All tags cancer/oncoproteins-suppressors An overview of c-MYC structure, function and regulation

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An overview of c-MYC structure, function and regulation

By Seán Mac Fhearraigh

c-Myc and Cancer

The deregulation of proto-oncogene MYC plays a key role in human oncogenesis. Unlike other proto-oncogenes, whose activity is due to mutation or truncation, MYC becomes deregulated due to loss of transcriptional control leading to protein over-expression.

For example, in human Burkitt's lymphoma, translocation of the MYC gene into the immunoglobulin heavy or light chain loci results in c-Myc the over-expression.

Amplification of the MYC gene is also found in a number of human epithelial tumors and large diffuse B-cell lymphomas, where it directly correlates with poor prognosis.


c-Myc phosphorylation and degradation

The c-Myc protein is expressed at low levels in proliferating cells with an extremely short half-life of 30 minutes, after when it is degraded via the ubiquitin proteasome pathway.

Upon serum stimulation, Ras mediates the stabilization of c-Myc by promoting its phosphorylation by ERK on Ser 62. This triggers subsequent phosphorylation of Thr 58 by GSK3 resulting in the destabilization of c-Myc.

Once phosphorylated, c-Myc becomes ubiquitinated by the E3-ligases Fbw7 and Skp2 resulting in its proteasomal degradation.


Structure and function

The c-Myc protein contains an unstructured N-terminal transcriptional regulatory domain, which contains the conserved Myc boxes I to IV, and a nuclear targeting sequence. Its C-terminus contains the bHLH-Zip domain which remains partially unstructured until it dimerizes with MAX.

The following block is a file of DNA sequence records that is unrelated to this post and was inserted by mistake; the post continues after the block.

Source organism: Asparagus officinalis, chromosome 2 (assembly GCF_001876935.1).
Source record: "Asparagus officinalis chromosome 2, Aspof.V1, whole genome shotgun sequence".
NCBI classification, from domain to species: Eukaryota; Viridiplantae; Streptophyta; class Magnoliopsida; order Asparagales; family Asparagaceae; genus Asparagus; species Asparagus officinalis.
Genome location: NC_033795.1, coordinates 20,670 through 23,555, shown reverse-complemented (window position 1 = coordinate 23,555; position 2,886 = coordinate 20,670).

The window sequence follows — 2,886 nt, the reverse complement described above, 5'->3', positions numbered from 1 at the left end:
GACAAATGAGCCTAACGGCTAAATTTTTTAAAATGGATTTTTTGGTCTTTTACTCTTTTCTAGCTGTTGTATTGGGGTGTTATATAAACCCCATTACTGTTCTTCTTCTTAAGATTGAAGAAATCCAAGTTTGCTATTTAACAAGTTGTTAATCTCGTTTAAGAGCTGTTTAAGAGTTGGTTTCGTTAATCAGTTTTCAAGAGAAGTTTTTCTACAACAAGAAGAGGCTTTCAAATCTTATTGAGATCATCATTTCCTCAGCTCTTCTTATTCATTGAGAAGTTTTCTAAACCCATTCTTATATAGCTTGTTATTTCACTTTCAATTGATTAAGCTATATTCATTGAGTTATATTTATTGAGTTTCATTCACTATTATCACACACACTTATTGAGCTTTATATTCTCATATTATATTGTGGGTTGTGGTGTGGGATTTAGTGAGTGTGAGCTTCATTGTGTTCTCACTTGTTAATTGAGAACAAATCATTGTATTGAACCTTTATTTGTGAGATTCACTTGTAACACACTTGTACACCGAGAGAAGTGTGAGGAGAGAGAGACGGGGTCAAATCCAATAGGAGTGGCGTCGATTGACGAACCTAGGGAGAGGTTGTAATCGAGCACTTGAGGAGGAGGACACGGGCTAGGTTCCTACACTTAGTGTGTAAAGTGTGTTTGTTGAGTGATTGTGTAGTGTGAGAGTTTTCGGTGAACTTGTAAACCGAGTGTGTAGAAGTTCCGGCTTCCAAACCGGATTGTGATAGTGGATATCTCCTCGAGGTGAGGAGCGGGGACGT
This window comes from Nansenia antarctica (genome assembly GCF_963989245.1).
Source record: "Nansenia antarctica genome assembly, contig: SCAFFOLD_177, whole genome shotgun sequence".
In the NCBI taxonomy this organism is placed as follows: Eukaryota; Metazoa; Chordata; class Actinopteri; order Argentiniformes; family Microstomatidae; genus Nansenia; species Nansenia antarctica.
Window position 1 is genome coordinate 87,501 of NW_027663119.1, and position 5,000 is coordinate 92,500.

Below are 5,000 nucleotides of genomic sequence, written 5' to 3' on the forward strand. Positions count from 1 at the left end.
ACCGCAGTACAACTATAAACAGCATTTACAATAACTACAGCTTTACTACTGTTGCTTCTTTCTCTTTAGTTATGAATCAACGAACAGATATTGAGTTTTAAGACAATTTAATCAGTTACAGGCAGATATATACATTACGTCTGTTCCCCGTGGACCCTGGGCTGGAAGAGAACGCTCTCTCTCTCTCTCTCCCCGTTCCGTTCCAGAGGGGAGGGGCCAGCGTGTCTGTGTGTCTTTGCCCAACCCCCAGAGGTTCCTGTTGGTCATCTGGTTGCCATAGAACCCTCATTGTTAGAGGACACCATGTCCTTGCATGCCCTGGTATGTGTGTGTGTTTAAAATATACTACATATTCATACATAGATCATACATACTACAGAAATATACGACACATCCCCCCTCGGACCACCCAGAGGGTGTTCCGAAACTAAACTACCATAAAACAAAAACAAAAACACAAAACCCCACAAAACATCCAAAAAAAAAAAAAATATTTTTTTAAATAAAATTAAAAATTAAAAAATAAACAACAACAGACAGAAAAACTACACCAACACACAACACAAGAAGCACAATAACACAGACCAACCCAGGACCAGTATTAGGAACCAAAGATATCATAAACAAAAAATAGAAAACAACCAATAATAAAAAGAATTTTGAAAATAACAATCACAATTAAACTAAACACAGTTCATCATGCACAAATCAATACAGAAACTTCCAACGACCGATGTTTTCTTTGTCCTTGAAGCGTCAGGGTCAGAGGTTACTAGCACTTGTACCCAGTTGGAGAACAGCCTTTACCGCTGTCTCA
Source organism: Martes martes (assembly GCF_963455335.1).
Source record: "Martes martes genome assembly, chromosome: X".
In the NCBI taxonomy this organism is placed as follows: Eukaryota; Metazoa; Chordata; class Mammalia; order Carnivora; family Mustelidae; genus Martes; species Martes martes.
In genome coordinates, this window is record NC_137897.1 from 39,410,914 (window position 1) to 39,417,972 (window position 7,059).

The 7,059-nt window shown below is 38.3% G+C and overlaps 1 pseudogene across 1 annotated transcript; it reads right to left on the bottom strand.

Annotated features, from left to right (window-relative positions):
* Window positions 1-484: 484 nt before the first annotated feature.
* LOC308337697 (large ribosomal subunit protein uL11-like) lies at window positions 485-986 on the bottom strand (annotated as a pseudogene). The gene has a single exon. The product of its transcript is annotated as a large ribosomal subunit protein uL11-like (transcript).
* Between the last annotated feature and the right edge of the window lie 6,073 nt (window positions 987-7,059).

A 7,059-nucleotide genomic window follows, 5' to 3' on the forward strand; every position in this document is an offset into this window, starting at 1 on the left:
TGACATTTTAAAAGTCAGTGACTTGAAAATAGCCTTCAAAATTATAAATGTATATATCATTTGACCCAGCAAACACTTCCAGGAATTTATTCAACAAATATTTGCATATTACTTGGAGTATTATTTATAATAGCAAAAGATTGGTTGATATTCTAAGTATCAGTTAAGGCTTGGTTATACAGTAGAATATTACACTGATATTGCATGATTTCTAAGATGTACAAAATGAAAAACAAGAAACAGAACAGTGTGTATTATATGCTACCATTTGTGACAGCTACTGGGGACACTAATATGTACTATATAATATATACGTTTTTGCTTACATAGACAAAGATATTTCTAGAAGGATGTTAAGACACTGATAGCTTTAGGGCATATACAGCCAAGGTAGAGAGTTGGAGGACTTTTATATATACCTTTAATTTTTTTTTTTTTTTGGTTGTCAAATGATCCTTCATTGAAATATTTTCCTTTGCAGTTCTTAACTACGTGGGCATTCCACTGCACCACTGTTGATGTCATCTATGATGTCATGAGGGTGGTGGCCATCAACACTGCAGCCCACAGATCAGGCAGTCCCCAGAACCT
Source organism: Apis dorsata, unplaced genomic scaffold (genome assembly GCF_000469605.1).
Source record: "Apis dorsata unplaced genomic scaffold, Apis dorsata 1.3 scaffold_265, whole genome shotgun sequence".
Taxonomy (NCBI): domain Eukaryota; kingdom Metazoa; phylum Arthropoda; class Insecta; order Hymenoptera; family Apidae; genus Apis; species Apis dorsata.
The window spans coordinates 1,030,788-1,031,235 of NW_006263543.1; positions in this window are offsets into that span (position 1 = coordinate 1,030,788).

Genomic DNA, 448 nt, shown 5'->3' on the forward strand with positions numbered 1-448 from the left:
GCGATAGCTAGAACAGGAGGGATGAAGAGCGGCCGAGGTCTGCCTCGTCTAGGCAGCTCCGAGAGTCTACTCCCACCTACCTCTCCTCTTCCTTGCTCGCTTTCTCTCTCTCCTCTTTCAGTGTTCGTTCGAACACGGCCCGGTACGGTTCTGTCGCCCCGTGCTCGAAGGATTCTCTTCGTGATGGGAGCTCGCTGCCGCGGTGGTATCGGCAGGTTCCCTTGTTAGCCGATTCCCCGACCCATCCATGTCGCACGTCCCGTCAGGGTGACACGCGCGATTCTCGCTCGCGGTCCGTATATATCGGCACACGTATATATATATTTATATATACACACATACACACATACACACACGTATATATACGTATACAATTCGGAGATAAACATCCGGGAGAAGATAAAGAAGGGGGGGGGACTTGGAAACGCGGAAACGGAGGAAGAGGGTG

Once c-Myc and MAX heterodimerize they bind DNA through the E-Box motif (5’-CACGTG -3’) and facilitate transcription by bending DNA. The N-terminal domain of c-Myc has been shown to form complexes with transcription factors including TRRAP, GCN5 and TBP.

When bound to DNA, heterodimerized Myc-Max recruit chromatin modifying complexes including histone acetylases.

Myc is also found to be involved in transcriptional inhibition, and in the absence of TGF-β inhibits CDK2NB (p15INK4b) by binding to and displacing Miz-1 cofactors. c-Myc can also inhibit gene expression through the activation of the miRNA cluster miR17-92, which mediates E2F1 attenuation and targets the TGF-β signaling pathway.


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